The Scarborough News
Roman site will be publicly accessible
The Technical Director at developer Keepmoat has revealed that more archaeological work will take place at Eastfield and that the discovery of Roman ruins “really is quite exciting”.
“We always knew that there was going to be archaeology there,” Technical Director Adam Knight said. “To find out the historic standing that it is; even our archaeologists and eminent Roman experts are puzzled by it. It’s quite exciting. Whether you’re into archaeology or not it’s one of those situations where you step back and you think it really is quite an exciting thing to be involved with.”
Once the significance of the discovery was realised, Historic England were involved to work with Keepmoat at the site.
“When you go and out and have a look at it, whether you’re into it or not, you can’t help but be really taken by it.”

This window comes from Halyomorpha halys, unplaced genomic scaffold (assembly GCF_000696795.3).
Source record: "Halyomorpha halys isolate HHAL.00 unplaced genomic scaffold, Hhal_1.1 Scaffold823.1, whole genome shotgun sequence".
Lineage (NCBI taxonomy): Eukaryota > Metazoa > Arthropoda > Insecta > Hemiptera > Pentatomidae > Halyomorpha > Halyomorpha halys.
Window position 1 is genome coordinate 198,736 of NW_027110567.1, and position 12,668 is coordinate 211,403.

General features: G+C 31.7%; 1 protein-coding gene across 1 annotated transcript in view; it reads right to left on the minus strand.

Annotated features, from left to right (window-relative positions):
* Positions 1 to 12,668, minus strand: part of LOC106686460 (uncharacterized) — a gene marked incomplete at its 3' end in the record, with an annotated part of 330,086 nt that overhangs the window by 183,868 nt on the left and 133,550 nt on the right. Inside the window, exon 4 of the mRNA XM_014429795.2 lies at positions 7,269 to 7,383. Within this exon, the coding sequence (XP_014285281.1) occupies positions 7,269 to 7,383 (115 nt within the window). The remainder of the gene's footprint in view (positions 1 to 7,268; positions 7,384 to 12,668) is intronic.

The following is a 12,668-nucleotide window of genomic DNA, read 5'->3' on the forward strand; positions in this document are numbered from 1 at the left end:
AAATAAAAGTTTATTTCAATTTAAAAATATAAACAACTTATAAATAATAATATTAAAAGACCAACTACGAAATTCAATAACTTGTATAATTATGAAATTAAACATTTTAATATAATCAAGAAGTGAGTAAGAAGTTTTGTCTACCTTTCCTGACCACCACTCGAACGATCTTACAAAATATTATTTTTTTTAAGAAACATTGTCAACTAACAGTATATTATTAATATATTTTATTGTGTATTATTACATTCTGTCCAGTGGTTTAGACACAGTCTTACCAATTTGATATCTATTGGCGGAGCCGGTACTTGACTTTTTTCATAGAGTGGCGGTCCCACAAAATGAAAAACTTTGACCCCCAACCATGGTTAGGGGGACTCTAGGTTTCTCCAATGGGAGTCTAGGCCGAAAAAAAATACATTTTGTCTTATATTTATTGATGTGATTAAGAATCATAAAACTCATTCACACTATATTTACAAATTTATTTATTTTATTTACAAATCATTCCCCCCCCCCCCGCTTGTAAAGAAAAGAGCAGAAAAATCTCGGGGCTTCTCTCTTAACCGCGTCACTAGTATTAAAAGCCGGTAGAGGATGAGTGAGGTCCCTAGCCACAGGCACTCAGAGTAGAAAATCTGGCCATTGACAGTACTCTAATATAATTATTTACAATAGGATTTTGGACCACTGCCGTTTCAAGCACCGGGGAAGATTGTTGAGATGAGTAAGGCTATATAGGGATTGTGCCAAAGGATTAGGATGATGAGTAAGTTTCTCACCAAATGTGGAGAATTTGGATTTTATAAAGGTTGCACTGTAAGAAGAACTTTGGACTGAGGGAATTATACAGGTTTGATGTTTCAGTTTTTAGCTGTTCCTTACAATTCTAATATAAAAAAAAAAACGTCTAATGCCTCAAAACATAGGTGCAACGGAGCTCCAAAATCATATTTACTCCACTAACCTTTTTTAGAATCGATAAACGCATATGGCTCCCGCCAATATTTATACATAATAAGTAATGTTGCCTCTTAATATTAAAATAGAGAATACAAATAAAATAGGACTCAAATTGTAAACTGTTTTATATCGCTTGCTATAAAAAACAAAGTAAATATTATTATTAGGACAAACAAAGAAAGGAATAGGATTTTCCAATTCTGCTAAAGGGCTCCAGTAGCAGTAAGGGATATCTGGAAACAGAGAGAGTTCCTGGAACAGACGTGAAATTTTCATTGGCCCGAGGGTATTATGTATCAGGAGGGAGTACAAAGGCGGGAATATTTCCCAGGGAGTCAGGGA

The area of land where the Roman ruins were found has been designated as a public open space, meaning that it will be able to be visited in the future.
“When you talk to the archaeologists that are there and uncovering it, it’s not just one building either, it looks like a conglomeration of maybe different buildings and Roman structures that have been built on top of each other. It looks like there has been a building there that may have been demolished and something else built in its place.
“That’s why they’re quite interested in it because there are a number of different facets to it,” said Mr Knight.
Developer Keepmoat has also ruled out building any houses over the top of the site, with the number of homes in that area being reduced from about 150 to 94 to accommodate the new public space.
Additionally, national monument status has been applied for by Historic England to recognise the significance of the discovery in Eastfield.
It is not believed that Historic England is looking at tourism opportunities for the site, though no final decision has been made.
“There is further archaeological work to do to the north of the current site, and our archaeologists will be getting on with that during the course of May until about September.”
Mr Knight was pleased to say that there have been no more instances of break-ins at the site. Hours after the find was first made public, trespassers damaged fencing to gain entry and damaged buildings.